Lu immediately dropped to his knees & begged for instruction.
Huang said:
"I won't ask abt the half-litre pan, but what is the single grain containing the world?"
Lu was enlightened upon hearing these words.

What did Lu see? If you see what Lu saw you will also know your own true mind. Within this Koan lies the difference between Tao & Zen.

Saturday, June 10, 2006

What do people do after they're enlightened?

The best way to answer this question is through a story. During WW2 in China, the revered Chan master, Ven Xuyun (seen above) held a Mass Prayer Ceremony for Peace in Chongqing city. The neighbouring city Chengdu's Buddhist council recommended that Ven Changyuan & Upasaka Yuan Huanxian (a respected lay teacher) to travel to Chongqing & invite Ven Xuyun over to give a sermon. Ven Changyuan could not make it, so eventually only Mr Yuan went over to Chongqing. At that time, the official in charge of such Buddhist matters was Mr Dai Jitao. Yuan asked Dai to make the request for him, but he replied that Ven Xuyun maybe too old to travel long distances. At this, Yuan, who was known for his sharp wisdom, remarked:

"Whether the Ven comes or not is up to him; whether or not I invite him or not is up to me. Since he has opened a shop, I have the freedom to go buy something from it. If the price is right, I'll pay; otherwise we'll each go our own ways."

So Yuan got to speak to Ven Xuyuan directly. He made the necessary salutation and asked:

"There are 3 kinds of people in Chengdu that needed to be saved. The 1st kind thinks that one needs to continue cultivating after enlightenment. The 2nd kind thinks that once you are enlightened, that's it. The 3rd kind thinks that to cultivate is not to cultivate, not to cultivate is to cultivate. Will the Ven master please enlighten them with your teachings?"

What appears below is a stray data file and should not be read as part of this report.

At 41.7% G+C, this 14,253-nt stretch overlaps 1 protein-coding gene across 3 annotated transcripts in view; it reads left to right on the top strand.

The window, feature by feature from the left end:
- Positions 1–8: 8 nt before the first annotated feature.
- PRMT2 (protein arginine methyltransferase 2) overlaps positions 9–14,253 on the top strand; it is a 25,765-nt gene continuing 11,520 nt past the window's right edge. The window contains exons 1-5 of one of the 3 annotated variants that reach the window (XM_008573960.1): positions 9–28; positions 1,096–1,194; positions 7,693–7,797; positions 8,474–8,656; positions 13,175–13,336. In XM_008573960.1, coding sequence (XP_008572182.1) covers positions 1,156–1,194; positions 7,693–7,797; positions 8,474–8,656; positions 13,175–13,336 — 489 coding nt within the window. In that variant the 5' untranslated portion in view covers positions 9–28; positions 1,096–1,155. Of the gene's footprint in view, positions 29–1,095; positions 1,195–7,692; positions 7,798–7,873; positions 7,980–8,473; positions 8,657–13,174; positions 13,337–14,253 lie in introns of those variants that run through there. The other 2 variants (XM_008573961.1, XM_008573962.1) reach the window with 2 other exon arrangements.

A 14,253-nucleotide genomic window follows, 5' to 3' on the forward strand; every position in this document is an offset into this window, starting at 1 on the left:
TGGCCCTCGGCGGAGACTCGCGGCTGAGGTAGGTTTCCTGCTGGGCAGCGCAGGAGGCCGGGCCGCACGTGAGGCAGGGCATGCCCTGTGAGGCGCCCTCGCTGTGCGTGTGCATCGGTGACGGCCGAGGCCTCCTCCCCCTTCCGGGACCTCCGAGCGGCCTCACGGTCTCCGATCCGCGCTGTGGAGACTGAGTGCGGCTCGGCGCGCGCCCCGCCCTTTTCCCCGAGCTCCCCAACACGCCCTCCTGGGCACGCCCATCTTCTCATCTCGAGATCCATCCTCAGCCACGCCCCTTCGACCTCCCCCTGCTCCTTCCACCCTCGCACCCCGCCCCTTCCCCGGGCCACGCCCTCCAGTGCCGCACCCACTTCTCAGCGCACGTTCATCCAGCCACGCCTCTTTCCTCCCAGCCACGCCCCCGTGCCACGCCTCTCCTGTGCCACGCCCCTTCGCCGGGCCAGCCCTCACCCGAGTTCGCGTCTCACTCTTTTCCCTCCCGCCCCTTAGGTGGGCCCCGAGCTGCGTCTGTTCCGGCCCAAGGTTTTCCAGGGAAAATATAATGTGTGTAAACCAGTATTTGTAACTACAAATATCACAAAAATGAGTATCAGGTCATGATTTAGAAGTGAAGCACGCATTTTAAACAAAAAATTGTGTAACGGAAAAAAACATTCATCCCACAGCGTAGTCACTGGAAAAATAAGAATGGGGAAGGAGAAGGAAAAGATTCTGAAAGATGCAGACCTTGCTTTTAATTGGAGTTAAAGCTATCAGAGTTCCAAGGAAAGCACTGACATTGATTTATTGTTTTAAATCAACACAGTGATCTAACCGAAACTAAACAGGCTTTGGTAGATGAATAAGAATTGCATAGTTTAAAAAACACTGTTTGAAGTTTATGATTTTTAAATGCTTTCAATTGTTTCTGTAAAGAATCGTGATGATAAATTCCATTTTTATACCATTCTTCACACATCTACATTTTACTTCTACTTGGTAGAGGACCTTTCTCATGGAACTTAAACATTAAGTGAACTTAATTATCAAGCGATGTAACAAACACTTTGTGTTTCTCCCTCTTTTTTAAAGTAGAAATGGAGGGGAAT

Ven Xuyun replied with a Chinese saying:

"All the crows in the world are black!"

But there was no further explanation of this as they both started to talk about other topics. Later Yuan wrote a letter to his friend Mr Jia Titao relating the incident. Ven Dayu, another Chan master with great insights from Hubei province was also there with Jia. He had this comment to make after learning what happened:

"Upasaka Yuan asked a very good question & Ven Xuyun gave a good answer. But as a leading master of his time, this answer is not as sharp as we would expect of him. If I were him, I would ask Yuan, which of the 3 kinds of people did HE belong to? Only in that way will they collide into each other on a narrow path & forced to present their naked minds!"

That ends my story. But what's the moral of the story? What do enlightened people do after enlightenment?

I can provide you with the answer but that wouldn't be fun. Instead I'm going to ask:

Which of the 3 kinds of people do YOU belong to? Yup, contemplate on that!

Mind & Intent

The Mind is the essense of all Dhammas. Mind is the body, Intent is the application. Mind & Intent is one, not two. When we are thinking, mind becomes intent; when we are not thinking, intent is the mind. They are 2 sides of the same coin. Thus the scrpitures say:

To become all phenomena is the mind,
To transcend all phenomena is the Buddha.

It is the same with merit & sin. When the mind is pure, the mind itself is the field of merit. All crops that grow on this field are not apart from merit. When the mind is impure, the mind becomes the field of sin. Similarly, all crops that grow on this field are not apart from sin.

However, the Buddha-nature is beyond purity & impurity, merit & sin. It is fundamentally empty. What is the Buddha-nature?

It is simply, "this". Do you know it?